The Wolf of Wall Street
Directed by Martin Scorsese
Starring: Leonardo DiCaprio, Jonah Hill, Margot Robbie
Rated for sequences of strong sexual content, graphic nudity, drug use and language throughout, and violence.
If there really is such a thing as too much good stuff, The Wolf of Wall Street is a prime example. True story. Good acting. Some great direction. But after three solid hours of sex, drugs and swindling, by the end you’re feeling like you’ve taken one roller coaster ride too many and would just like to get off and go home.
Based on a true story, Jordan Belfort (Leonardo DiCaprio) is a young man from the Bronx in the late 1980s who wants to be a stock broker. Unfortunately, his career gets sideswiped by Black Monday, the infamous stock market crash in October 1987.
Looking for work, he stumbles on a company that sells penny stocks — common shares of small public companies that trade at low prices per share. While they’re sold under questionable business practices, the commission is high and the sales potential is unlimited.
Belfort makes a fortune selling these stocks and eventually goes on to found his own company: Stratton Oakmont. Along the way, shoe maven Steve Madden becomes his client and Forbes Magazine dubs him “the Wolf of Wall Street.”
Belfort lives excessively, consuming drugs, cavorting with prostitutes (despite the fact he’s married), buying houses, helicopters and yachts and serving as coach and mentor to his growing horde of swindlers. Eventually, the FBI indicts him for securities fraud and money laundering, and after cooperating with the investigation, he serves 22 months in prison.
Scorsese has a knack for making hard-bitten characters interesting. From Travis Bickle in Taxi Driver to Bill “The Butcher” Cutting in Gangs of New York and Jack Nicholson in The Departed, his exploration of vicious human behavior is usually sharp and chilling.
But Belfort is different. Scorsese treats him as the Alfie of Wall Street — sad, demented, but amusing. This despite the remorseless pirate’s mentality that tore apart his family and ruined his investors. But the crucial question remains: How truly interesting is Jordan Belfort? And the unfortunate answer is, not very.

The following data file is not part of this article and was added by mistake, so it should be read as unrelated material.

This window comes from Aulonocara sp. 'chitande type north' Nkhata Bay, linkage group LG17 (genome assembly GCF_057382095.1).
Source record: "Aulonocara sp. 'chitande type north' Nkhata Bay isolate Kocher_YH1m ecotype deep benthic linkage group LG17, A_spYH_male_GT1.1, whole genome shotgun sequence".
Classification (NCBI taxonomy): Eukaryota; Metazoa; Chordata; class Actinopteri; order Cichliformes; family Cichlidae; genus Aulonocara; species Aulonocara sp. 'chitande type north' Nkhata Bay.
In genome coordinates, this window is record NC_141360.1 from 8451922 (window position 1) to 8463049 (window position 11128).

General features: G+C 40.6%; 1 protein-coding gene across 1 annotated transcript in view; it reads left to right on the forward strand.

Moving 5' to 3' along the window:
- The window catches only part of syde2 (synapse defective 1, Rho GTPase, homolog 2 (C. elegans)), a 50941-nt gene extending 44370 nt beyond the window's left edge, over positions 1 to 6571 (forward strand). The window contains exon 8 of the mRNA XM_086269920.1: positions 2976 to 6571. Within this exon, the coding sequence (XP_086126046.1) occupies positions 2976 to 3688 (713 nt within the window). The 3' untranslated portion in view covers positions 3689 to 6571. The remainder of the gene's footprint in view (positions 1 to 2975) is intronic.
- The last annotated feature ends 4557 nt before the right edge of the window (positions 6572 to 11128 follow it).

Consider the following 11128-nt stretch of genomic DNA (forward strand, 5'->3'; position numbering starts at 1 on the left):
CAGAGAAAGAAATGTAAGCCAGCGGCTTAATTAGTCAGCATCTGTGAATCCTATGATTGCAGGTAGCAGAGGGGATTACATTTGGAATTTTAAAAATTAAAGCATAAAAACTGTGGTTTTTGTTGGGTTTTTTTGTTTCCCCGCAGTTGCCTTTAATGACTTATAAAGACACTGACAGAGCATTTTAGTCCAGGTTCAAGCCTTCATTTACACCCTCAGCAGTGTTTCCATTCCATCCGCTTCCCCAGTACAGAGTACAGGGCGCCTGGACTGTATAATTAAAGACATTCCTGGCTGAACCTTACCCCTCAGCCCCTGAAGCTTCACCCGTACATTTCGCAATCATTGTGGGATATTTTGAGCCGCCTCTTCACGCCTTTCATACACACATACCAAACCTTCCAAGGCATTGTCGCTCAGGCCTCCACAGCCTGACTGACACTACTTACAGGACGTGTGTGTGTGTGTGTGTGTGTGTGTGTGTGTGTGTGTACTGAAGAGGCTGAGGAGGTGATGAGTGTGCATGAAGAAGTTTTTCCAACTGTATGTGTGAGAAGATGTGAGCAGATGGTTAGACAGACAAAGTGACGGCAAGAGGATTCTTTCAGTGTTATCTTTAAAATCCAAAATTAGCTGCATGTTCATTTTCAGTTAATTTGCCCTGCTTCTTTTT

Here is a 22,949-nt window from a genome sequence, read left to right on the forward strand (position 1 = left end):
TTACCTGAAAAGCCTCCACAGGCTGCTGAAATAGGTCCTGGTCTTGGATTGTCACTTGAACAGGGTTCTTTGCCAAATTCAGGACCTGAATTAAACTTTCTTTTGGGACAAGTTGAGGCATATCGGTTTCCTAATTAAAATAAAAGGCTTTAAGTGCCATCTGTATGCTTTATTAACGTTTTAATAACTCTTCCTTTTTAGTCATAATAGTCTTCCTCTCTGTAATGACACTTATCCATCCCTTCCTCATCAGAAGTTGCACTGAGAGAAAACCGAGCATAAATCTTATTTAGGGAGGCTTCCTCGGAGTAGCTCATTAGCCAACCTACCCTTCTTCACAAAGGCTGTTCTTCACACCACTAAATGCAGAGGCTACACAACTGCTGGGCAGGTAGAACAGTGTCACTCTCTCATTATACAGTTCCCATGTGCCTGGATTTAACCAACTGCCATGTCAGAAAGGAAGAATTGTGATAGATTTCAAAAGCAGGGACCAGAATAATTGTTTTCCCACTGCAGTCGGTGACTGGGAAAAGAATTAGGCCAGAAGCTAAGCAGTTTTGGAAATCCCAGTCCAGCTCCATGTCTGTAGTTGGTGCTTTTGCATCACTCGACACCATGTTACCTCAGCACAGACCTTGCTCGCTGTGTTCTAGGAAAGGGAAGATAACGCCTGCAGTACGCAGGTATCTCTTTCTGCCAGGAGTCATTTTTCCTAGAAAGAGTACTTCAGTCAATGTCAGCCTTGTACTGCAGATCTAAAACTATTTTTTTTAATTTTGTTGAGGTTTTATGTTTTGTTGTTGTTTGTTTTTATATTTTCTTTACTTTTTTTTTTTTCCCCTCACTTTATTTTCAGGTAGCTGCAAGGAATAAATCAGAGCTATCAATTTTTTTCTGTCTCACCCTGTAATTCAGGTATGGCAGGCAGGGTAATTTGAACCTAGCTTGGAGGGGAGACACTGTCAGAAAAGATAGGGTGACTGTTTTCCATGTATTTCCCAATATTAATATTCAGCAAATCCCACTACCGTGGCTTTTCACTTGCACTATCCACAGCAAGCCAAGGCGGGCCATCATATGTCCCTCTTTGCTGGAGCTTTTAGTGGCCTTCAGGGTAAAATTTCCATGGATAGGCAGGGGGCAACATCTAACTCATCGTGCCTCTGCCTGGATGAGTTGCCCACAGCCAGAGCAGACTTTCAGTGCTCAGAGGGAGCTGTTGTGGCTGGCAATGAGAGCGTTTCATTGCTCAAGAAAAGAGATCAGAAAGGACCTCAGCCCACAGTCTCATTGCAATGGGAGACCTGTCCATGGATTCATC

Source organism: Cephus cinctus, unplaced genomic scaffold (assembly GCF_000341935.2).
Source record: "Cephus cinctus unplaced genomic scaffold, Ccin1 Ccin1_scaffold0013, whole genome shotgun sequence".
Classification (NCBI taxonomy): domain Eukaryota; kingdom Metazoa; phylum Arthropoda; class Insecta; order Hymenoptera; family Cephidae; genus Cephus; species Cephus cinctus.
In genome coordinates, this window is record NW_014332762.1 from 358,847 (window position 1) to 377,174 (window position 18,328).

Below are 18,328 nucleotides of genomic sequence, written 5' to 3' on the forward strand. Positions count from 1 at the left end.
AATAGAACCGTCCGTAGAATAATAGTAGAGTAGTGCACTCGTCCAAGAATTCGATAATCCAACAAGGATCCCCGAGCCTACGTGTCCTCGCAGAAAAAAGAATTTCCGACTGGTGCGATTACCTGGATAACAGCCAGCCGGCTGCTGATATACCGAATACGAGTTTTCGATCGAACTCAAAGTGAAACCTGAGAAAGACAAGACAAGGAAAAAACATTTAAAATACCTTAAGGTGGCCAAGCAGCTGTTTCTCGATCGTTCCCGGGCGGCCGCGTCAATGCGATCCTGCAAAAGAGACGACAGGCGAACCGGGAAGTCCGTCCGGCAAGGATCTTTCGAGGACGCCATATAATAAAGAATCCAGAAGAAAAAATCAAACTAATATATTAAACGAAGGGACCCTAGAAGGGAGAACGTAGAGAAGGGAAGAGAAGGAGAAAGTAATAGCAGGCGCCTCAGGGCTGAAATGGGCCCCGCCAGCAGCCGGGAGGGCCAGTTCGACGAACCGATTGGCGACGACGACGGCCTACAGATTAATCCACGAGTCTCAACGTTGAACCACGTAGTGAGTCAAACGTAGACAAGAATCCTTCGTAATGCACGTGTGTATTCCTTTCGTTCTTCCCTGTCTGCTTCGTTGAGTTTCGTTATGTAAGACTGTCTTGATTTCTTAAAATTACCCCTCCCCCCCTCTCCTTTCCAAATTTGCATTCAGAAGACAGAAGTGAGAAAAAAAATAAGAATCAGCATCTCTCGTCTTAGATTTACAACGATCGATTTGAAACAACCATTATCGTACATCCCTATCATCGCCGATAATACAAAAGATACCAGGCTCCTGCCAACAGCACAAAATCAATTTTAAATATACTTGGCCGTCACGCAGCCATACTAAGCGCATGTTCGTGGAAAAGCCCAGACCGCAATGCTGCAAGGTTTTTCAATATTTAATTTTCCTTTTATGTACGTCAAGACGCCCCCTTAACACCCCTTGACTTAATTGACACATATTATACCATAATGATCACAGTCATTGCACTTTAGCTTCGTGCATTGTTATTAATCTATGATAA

Despite Scorsese’s best efforts, this story doesn’t seem to add up to much. Unlike Goodfellas, in which the pathos of the film was the connection and the dichotomy between friend, family and gangster, here the picture of Belfort and his crew is one-sided, more beast than human, driven solely to feed their appetites. It’s like watching a documentary about hyenas, except these predators wear suits, walk on two legs and feed on their clients.
This is not to say that The Wolf of Wall Street doesn’t have some excellent performances. There are moments when DiCaprio seems to swallow Belfort whole and bellow him back. Jonah Hill as Donnie Azoff, his second in command, rivals him as his blowhard equal. And Margot Robbie as Naomi, Belfort’s second wife, sizzles as the blond bombshell with the wicked legs and a samurai sword for a tongue.
Aside from their carnality, characters do have their moments. Sometimes they’re amusing. Sometimes they’re shocking. But mostly it’s just overkill. The problem, I think, is the excess in the movie itself: the long speeches, the continuous partying, the repetitious behavior patterns. In short, there’s little surprise here.
All due respect to Scorsese, it seems that this film has been hyped as something far bigger than the story deserves. Furthermore, this material has already been covered in films like Wall Street. And if you’re looking for a shorter, insightful exposé of the moral anarchy of stock brokers, consider Margin Call as a much better summation.